She told me there would be things I would miss with my son, but to put a stake in the ground—and never relent—for the few things I wouldn’t miss. I have always told my boss and team what those are, such as a teacher conference or an open house.

Koman: I always hired the best child care I could possibly afford, and that helped me have to sacrifice and worry less about my son and daughter. My husband and/or I were always at school for the big things—no nanny will do for that. And most importantly, I was home for dinner together as often as possible.

Q: What will be the biggest challenge for the next generation of female leaders?

Bouma: It will be balancing our generation’s work addiction, and the expectations that stem from that, with true work-life balance. It’s also going to be embracing a sense of authenticity and not trying to present a perfect facade at work, the way we often see on social media.

Yoars: Many of the decisions remain in the hands of older white men. That goes well beyond our industry all the way to Capitol Hill. Despite the progress we are making, there are fundamental barriers being reinforced by the government that will keep the gender divide alive and well.

Our maternity leave and healthcare options are poor in comparison to many other countries. Also, rape culture continues to be accepted and it permeates our society.

Q: What advice would you give to women who want to be leaders?

Koman: You need to keep learning new skills at every turn. Staying comfortable for too long won’t broaden your skill set enough to be valuable at the very top. And put your big-girl pants on. You have to be able to ask the tough questions and be blunt about truths.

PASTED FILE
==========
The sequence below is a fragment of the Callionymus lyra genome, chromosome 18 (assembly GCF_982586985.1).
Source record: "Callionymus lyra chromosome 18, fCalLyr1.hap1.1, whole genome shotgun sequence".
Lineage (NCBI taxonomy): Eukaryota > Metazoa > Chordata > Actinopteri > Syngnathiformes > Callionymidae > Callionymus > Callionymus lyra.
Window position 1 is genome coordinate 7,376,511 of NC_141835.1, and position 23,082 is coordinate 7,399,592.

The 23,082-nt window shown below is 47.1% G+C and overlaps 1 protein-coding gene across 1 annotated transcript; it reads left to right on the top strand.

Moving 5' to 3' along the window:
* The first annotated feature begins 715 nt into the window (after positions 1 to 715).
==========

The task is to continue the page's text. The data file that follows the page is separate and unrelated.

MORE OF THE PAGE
Bouma: I often speak with women who are about to start families and worry about how they will balance it with their career. My advice is: It’s not easy, but it’s incredibly fulfilling and it will increase your leadership capacity.

These things happen one day, one week, one season at a time. Rather than worrying about the next five years, focus on the season of life that you’re in. You’ll be amazed how you will grow through it.

Q: What has you most excited about the future?

Bouma: Our company’s growth trajectory and being able to be an active part of that while also watching my boys grow up—getting to do both at the same time.

Koman: On a personal level, I’m now an empty nester and I love it. My time is my own. I’m planning lots of fascinating travel and trying to cook more interestingly. Professionally, there’s a lot to be excited about at Manifest. A year ago, I remember thinking, “If only we could” do X, Y or Z. Now, we’ve actually started doing some of those wishes, and I have no doubt we are on the right track forward.

Yoars: The thing that drives us in this industry remains pure and simple: the brilliance of a damn good idea. Nothing more. The agency lives and dies by the creative inspiration. Being near that magic is electrifying.